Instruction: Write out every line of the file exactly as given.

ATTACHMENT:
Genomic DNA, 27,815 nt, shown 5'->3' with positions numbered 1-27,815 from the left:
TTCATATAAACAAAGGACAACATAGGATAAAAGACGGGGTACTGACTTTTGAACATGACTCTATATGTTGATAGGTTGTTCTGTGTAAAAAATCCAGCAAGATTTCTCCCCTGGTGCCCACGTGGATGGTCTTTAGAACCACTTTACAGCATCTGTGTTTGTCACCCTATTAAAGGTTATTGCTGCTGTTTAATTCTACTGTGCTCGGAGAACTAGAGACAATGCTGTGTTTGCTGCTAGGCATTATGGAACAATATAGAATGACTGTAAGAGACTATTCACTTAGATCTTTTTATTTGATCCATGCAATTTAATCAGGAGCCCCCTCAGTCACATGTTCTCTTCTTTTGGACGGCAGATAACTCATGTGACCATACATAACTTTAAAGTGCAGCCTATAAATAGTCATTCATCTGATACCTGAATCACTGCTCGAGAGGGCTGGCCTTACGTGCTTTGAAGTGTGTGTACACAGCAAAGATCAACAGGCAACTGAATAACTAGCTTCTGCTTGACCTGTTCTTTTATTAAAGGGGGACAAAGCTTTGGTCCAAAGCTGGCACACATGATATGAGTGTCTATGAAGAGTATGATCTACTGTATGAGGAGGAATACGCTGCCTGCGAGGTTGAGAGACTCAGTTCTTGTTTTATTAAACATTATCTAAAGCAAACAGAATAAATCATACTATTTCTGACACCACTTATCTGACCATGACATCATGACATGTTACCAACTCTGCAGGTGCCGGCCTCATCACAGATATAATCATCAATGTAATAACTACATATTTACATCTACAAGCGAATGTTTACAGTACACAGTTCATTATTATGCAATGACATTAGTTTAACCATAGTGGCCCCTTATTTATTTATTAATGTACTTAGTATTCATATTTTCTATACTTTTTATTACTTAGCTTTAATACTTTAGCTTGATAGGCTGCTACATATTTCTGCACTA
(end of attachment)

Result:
Genomic DNA, 27,815 nt, shown 5'->3' with positions numbered 1-27,815 from the left:
TTCATATAAACAAAGGACAACATAGGATAAAAGACGGGGTACTGACTTTTGAACATGACTCTATATGTTGATAGGTTGTTCTGTGTAAAAAATCCAGCAAGATTTCTCCCCTGGTGCCCACGTGGATGGTCTTTAGAACCACTTTACAGCATCTGTGTTTGTCACCCTATTAAAGGTTATTGCTGCTGTTTAATTCTACTGTGCTCGGAGAACTAGAGACAATGCTGTGTTTGCTGCTAGGCATTATGGAACAATATAGAATGACTGTAAGAGACTATTCACTTAGATCTTTTTATTTGATCCATGCAATTTAATCAGGAGCCCCCTCAGTCACATGTTCTCTTCTTTTGGACGGCAGATAACTCATGTGACCATACATAACTTTAAAGTGCAGCCTATAAATAGTCATTCATCTGATACCTGAATCACTGCTCGAGAGGGCTGGCCTTACGTGCTTTGAAGTGTGTGTACACAGCAAAGATCAACAGGCAACTGAATAACTAGCTTCTGCTTGACCTGTTCTTTTATTAAAGGGGGACAAAGCTTTGGTCCAAAGCTGGCACACATGATATGAGTGTCTATGAAGAGTATGATCTACTGTATGAGGAGGAATACGCTGCCTGCGAGGTTGAGAGACTCAGTTCTTGTTTTATTAAACATTATCTAAAGCAAACAGAATAAATCATACTATTTCTGACACCACTTATCTGACCATGACATCATGACATGTTACCAACTCTGCAGGTGCCGGCCTCATCACAGATATAATCATCAATGTAATAACTACATATTTACATCTACAAGCGAATGTTTACAGTACACAGTTCATTATTATGCAATGACATTAGTTTAACCATAGTGGCCCCTTATTTATTTATTAATGTACTTAGTATTCATATTTTCTATACTTTTTATTACTTAGCTTTAATACTTTAGCTTGATAGGCTGCTACATATTTCTGCACTA